Although we focus much of our monitoring of shy albatross when they come ashore to breed on their remote island colonies, the marine environment is their real home. Their scientific name, Thalassarche, is, very appropriately, Greek for “of the ocean”. A critical component of any conservation program is understanding where these birds go during their ocean travels, what human and environmental factors do they encounter and how are these linked to trends we are seeing in the breeding population.
For this, we use tiny GPS units, taped temporarily to the feathers on the birds’ back, to track them where we cannot follow. Shy albatross share the duties of breeding equally. While one bird of the pair stays on the nest to incubate the precious egg, the other spends several days feeding at sea. Upon returning to the colony and reuniting at the nest, the pair spend time preening and communicating to reaffirm their life-long bond, before swapping roles.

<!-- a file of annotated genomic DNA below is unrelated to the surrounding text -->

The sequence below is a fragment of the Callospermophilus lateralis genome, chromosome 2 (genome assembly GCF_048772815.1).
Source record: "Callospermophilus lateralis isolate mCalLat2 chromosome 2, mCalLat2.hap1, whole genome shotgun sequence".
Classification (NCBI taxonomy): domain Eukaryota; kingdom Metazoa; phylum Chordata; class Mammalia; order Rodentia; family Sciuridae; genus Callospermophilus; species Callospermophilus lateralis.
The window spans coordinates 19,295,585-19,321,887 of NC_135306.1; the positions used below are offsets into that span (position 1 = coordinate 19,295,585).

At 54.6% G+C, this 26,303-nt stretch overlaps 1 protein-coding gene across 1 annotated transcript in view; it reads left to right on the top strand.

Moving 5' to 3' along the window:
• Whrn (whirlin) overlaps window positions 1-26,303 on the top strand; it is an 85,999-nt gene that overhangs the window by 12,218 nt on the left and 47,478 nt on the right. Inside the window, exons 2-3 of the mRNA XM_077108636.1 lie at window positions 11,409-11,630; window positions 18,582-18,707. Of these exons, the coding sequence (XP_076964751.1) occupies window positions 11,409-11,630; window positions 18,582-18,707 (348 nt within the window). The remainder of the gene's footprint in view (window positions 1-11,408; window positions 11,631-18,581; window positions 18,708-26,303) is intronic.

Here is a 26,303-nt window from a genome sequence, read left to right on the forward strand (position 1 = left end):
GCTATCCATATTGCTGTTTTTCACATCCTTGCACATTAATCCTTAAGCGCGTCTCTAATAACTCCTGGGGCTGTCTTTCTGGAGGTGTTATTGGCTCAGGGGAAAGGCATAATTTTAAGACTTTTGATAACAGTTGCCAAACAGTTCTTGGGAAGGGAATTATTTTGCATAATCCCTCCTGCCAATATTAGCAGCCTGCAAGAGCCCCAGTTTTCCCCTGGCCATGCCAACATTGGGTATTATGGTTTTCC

The Tasmanian Albatross Fund has been collaborating with talented Tasmanian artist, Martin Walch, to create a beautiful digital animation using tracking data collected from breeding shy albatrosses on Albatross Island in recent years. This video cycles through a series of individual foraging trips, with the bird departing the island upon the return of its partner, obtaining a much-needed meal or two after fasting on the nest for several days, before returning to the island again. Each dot represents the birds’ location at 10 minute intervals, sped up so that we can witness their week-long journey throughout the wild and windy Bass Strait from the comfort of home in less than 30 seconds.